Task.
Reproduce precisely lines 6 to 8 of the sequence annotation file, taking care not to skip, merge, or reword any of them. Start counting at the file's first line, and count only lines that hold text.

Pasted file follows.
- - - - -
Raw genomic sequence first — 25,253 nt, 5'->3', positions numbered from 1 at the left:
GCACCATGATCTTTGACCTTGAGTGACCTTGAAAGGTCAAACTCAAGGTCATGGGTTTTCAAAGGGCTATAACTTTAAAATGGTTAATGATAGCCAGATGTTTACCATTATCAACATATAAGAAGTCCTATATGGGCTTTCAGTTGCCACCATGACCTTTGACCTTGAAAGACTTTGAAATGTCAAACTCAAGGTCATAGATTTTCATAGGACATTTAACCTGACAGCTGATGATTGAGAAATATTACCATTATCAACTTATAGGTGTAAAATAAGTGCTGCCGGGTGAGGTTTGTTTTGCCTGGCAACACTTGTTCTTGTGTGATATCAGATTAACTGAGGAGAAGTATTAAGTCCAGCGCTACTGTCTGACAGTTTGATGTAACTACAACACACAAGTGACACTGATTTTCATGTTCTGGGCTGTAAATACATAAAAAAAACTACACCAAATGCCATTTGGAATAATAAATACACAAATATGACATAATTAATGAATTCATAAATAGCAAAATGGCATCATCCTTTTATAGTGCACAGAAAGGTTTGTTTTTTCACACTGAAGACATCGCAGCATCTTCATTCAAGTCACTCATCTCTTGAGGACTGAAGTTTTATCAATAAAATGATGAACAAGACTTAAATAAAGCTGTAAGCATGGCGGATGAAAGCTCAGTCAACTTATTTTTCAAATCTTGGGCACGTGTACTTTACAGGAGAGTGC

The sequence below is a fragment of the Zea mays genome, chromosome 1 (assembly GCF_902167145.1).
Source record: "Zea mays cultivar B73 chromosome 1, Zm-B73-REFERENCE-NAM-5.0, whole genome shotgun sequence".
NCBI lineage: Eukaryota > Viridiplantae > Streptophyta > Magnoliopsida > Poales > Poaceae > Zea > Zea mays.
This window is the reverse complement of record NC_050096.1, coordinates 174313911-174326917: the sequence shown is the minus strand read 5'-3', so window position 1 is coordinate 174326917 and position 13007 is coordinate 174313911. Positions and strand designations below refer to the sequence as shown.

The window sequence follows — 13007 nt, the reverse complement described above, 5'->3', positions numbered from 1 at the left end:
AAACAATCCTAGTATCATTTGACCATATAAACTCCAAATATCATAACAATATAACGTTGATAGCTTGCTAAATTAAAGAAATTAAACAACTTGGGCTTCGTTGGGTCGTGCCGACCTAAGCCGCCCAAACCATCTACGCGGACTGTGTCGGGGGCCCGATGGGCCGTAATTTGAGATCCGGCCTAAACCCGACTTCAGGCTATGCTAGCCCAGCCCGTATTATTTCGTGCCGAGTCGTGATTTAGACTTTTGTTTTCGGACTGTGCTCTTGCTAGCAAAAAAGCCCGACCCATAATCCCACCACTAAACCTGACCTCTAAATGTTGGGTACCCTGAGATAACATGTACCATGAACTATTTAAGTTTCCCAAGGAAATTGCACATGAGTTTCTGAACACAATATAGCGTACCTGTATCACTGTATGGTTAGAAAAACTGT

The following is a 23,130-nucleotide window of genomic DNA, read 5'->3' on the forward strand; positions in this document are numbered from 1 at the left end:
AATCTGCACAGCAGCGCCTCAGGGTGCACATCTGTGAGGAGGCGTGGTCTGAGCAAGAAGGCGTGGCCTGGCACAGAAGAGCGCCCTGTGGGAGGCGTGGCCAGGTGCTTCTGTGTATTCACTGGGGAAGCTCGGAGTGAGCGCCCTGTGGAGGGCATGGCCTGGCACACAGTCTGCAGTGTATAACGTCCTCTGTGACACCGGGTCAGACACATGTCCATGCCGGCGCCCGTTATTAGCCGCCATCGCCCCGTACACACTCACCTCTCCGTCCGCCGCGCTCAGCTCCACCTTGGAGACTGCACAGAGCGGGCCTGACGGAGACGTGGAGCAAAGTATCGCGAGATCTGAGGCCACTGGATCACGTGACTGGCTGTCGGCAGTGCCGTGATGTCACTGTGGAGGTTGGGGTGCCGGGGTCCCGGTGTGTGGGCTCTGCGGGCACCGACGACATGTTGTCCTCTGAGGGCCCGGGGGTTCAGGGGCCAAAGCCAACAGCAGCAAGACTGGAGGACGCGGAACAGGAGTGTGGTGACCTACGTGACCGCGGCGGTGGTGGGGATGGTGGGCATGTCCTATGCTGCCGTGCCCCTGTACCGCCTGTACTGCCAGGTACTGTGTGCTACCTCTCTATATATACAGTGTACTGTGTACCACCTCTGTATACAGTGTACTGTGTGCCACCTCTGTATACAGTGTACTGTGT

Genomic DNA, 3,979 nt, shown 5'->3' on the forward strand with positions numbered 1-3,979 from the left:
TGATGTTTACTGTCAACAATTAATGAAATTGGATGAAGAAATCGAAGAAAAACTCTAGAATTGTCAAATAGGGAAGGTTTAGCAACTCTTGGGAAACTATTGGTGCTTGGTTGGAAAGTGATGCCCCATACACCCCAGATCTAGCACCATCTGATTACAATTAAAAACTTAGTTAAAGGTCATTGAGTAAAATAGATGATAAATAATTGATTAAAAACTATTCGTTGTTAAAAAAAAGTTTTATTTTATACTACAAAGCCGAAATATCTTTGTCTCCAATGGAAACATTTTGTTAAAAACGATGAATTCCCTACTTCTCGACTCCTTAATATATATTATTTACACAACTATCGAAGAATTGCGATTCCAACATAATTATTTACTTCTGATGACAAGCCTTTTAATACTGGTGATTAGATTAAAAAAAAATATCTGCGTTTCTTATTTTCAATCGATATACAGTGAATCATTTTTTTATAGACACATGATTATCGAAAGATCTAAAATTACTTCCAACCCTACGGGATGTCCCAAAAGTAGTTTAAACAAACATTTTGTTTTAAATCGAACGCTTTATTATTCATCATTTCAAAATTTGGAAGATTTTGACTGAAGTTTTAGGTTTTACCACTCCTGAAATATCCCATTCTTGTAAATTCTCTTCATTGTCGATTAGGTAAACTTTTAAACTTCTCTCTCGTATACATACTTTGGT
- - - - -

This window is the reverse complement of record NC_050096.1, coordinates 174313911-174326917: the sequence shown is the minus strand read 5'-3', so window position 1 is coordinate 174326917 and position 13007 is coordinate 174313911. Positions and strand designations below refer to the sequence as shown.

The window sequence follows — 13007 nt, the reverse complement described above, 5'->3', positions numbered from 1 at the left end:
AAACAATCCTAGTATCATTTGACCATATAAACTCCAAATATCATAACAATATAACGTTGATAGCTTGCTAAATTAAAGAAATTAAACAACTTGGGCTTCGTTGGGTCGTGCCGACCTAAGCCGCCCAAACCATCTACGCGGACTGTGTCGGGGGCCCGATGGGCCGTAATTTGAGATCCGGCCTAAACCCGACTTCAGGCTATGCTAGCCCAGCCCGTATTATTTCGTGCCGAGTCGTGATTTAGACTTTTGTTTTCGGACTGTGCTCTTGCTAGCAAAAAAGCCCGACCCATAATCCCACCACTAAACCTGACCTCTAAATGTTGGGTACCCTGAGATAACATGTACCATGAACTATTTAAGTTTCCCAAGGAAATTGCACATGAGTTTCTGAACACAATATAGCGTACCTGTATCACTGTATGGTTAGAAAAACTGT